Raw materials

News last update:14 Jan 2016

EU feed notifications ruled by pathogenic micro-organisms

Out of the 3097 original notifications counted in RASFF in 2014, 309 concerned feed. This is about 10% of the total, but rising in number for the first time in several years.

This is according to figures from the RASFF annual report 2014. The 2014 feed notifications are ruled by pathogenic micro-organisms. The second reason, although significantly less, is mycotoxins. Three cases of ragweed seeds in various feeds were reported by Germany. Three notifications were made for too high content of fluorine in complementary feed from Ireland. Copper (3), zinc (1) and selenium (4) were found in too high amounts in complementary and complete feeds from various origins.

Unauthorised genetically modified feed

Unauthorised GM rice (Bt63) was found in rice used in choline chloride feed additive from China. In total 22 notifications were made by different countries and the products were withdrawn from the market. No health risk was identified in relation to this product. Cotton seeds from Côte d'Ivoire were also identified as an unauthorised GM variety in 6 notifications from Italy. Vitamin 2 feed additives were found to contain viable genetically modified micro-organisms. The isolated bacteria were of the species Bacillus subtilis. DNA sequences which do not naturally occur were identified in the isolated bacteria. The isolated bacterium was therefore considered to be genetically modified.

Industrial contaminants

On dioxins and dioxin-like PCBs, 15 notifications were made mostly on (fatty) feed materials from diverse origins. Dioxin levels observed were only in the range of a few ppt except for fish oil. Ireland made one notification on melamine in inactive brewer's yeast from Poland and partly from Lithuania. Investigations in Poland and Lithuania could not identify the source of the contamination. In 2007, feed materials were reported with melamine, which was intentionally added to falsify analytical results measuring the nitrogen content of the feed.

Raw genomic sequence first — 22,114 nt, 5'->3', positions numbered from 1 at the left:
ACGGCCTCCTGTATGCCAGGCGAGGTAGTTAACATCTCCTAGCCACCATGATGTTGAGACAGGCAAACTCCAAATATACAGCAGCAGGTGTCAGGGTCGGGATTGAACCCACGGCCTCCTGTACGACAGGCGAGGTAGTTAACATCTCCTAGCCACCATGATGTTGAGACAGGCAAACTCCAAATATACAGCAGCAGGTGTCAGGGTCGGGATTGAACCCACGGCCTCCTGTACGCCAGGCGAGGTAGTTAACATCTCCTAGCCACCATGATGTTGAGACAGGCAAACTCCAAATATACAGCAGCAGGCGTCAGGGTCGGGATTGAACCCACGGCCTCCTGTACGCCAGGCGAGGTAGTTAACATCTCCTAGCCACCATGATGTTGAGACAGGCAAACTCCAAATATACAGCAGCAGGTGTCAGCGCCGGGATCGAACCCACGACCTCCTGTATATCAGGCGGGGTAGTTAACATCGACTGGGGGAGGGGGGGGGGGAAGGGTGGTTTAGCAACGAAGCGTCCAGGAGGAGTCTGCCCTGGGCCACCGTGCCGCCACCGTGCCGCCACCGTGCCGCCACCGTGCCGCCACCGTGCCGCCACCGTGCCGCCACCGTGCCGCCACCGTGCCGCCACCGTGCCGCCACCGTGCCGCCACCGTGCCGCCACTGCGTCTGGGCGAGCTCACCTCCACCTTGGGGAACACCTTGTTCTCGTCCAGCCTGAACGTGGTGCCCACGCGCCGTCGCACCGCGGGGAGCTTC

All 26 notifications concerned the measured level of aflatoxins exceeding the legal limit. 12 notifications concerned groundnuts with Sudan most frequently reported as country of origin. 10 notifications concerned maize from diverse origin but with India reported 5 times and once with a very high level of 881 ppb, about 40 times the legal limit. In the top 10 of most notifications, 4 reports were done with mycotoxins. The alerts came from Iran, China and Turkey.

Micro-organisms and TSEs

Most notifications concerned non-respect of the legal limits for Enterobacteriaceae in the feed legislation. To ensure the safety of the final feedingstuff, Regulation (EU) No 142/2011 establishes microbiological standards, including criteria for Enterobacteriaceae, which shall apply for the processing and placing on the market of products of animal origin used for feeding purposes. 11 notifications were made for dog chews, often reported together with Salmonella. Pathogenic micro-organisms All but one of the 151 notifications in this category concerned Salmonella. For details, see the relevant section "Pathogenic micro-organisms" earlier in the report. Notifications under the TSEs header continue from 2013, due to the reporting of ruminant DNA (12 notifications), predominantly in fish feed.


Created in 1979, RASFF enables information to be shared efficiently between its members (EU-28 national food safety authorities, Commission, EFSA, ESA, Norway, Liechtenstein, Iceland and Switzerland) and provides a round-the-clock service to ensure that urgent notifications are sent, received and responded to collectively and efficiently. Thanks to RASFF, many food safety risks had been averted before they could have been harmful to European consumers.

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